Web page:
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What Does a Concert Audio Technician Do?

Concert audio technicians (also called live audio engineers) are the people responsible for the quality of sound an audience hears during a live music performance. Unlike studio engineers who mainly work in controlled acoustic environments, where mistakes can be corrected by multiple takes or in post-production, a concert audio tech basically has to work to make sure the band’s live performance sounds right to the audience in real time, sometimes fighting difficult acoustical challenges in the process.

Being a concert audio technician can take many forms, and many times bigger shows will involve multiple audio professionals doing specialized tasks. You might find yourself working the front-of-house (FOH) sound, controlling the sound from the main speakers, or you might be assigned to run the monitoring system to make sure the performers are hearing the correct mixes in their ears or through the floor monitors. You might even assist one or more specific performers backstage (as a guitar tech, for example).

Beyond these multiple roles you might perform during individual shows, most jobs for concert audio techs fall into one of two categories.


Many live concert venues employ in-house audio techs to run sound for them on a regular basis. In this situation, you get to work with lots of different acts with unique needs, and you get to embrace the challenge of making each of them sound great with relatively little practice time. On the other hand, you have the advantage of running sound in the same venue night after night, which means the room’s acoustic challenges remain pretty much the same, and you can figure out how to compensate for them. (You also have the advantage of going home to your own bed—and if you’re good at what you do, there’s a bit of job security involved with being an in-house tech.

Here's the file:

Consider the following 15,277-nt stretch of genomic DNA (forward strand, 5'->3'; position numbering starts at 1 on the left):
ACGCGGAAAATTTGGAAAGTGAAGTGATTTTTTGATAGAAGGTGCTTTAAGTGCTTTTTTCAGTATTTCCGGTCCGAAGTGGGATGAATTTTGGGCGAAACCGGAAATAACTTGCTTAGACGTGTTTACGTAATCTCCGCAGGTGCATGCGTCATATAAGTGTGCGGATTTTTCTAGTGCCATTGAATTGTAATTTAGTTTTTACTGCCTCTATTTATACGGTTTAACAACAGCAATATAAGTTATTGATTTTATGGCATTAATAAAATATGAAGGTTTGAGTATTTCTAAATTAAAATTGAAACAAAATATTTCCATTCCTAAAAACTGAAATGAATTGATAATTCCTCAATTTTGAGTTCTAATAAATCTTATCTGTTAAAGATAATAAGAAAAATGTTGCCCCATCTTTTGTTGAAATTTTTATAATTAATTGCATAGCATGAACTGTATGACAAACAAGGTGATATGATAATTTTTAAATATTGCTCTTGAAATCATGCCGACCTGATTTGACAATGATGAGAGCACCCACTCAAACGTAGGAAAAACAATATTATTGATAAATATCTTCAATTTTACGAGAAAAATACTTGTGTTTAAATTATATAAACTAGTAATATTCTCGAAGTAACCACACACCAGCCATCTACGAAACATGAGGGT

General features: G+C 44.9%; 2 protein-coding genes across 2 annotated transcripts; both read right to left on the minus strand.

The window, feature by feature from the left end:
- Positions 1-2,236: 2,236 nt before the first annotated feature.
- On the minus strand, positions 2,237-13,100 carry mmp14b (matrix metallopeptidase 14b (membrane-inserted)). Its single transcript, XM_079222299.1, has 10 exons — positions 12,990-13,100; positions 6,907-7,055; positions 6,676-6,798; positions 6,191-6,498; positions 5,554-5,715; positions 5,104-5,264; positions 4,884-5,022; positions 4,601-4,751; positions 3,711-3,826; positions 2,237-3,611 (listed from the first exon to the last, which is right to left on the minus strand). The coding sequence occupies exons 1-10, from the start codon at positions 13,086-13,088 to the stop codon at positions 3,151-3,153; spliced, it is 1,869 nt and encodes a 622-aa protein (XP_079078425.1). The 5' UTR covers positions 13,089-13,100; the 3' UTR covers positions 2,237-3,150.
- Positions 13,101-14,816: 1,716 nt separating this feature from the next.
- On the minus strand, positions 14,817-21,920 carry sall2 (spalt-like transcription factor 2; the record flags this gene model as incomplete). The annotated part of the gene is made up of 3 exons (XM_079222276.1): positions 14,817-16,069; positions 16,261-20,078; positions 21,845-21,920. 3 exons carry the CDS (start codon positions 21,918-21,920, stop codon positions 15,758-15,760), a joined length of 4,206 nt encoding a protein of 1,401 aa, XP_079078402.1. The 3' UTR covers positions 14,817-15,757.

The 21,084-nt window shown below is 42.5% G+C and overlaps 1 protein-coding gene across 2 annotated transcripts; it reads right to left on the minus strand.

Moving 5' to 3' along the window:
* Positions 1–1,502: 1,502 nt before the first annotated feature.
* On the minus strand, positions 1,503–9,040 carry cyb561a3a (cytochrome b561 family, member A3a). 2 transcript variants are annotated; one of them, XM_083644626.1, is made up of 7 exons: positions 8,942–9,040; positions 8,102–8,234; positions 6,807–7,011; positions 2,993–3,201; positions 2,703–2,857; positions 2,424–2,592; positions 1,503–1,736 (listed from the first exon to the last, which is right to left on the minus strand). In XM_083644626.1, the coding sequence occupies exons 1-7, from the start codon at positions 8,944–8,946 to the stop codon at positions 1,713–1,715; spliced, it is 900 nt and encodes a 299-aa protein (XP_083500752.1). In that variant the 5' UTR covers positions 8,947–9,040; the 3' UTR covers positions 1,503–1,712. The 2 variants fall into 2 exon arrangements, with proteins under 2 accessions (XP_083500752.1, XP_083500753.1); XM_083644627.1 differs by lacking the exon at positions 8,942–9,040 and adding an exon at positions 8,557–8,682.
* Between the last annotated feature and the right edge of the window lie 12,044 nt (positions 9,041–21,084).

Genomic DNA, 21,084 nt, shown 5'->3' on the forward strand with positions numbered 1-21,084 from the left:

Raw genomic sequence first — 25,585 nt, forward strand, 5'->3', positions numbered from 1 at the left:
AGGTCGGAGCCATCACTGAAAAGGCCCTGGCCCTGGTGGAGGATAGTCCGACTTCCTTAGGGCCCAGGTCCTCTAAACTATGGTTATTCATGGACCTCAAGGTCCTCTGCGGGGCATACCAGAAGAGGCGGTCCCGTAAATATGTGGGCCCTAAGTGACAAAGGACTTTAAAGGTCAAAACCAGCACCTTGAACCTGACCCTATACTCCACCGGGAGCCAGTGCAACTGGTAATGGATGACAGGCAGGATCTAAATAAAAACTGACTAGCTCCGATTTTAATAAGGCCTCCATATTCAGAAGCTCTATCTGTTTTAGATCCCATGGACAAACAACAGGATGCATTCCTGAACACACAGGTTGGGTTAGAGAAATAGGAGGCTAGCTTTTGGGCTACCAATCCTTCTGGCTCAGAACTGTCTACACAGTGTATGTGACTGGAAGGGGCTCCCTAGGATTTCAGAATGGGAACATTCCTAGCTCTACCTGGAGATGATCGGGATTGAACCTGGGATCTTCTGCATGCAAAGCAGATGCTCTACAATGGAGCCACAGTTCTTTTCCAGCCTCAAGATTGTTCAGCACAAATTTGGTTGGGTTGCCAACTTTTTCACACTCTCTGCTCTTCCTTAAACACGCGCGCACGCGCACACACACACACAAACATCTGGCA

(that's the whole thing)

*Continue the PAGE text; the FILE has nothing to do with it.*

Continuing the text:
The other type of concert audio tech is the one who gets hired by a band as they go on tour, running audio for all the shows. In this case, the band itself is the constant in the equation, and you’ll know how to meet their needs night after night. On the other hand, the challenge will be to figure out the acoustic issues in a different room or outdoor venue each night, and you’ll have to become an expert at solve problems on the fly. If you love to travel, this can be great gig to have (and for bigger acts, the pay isn’t bad, either). The disadvantages are that the road can get tiresome (and the hours can be quite long), and of course, once the tour is over, you’re basically out of a job.

An average working concert audio tech earns around $35K annually while the top ten percentile of the profession pull in above $62K a year. Being a concert audio tech is about more than making money, however. It’s about embracing the challenge of solving problems and making bands and artists sound their very best for an audience who paid good money for tickets to see them play. For a concert audio technician, this is the most rewarding part of the job.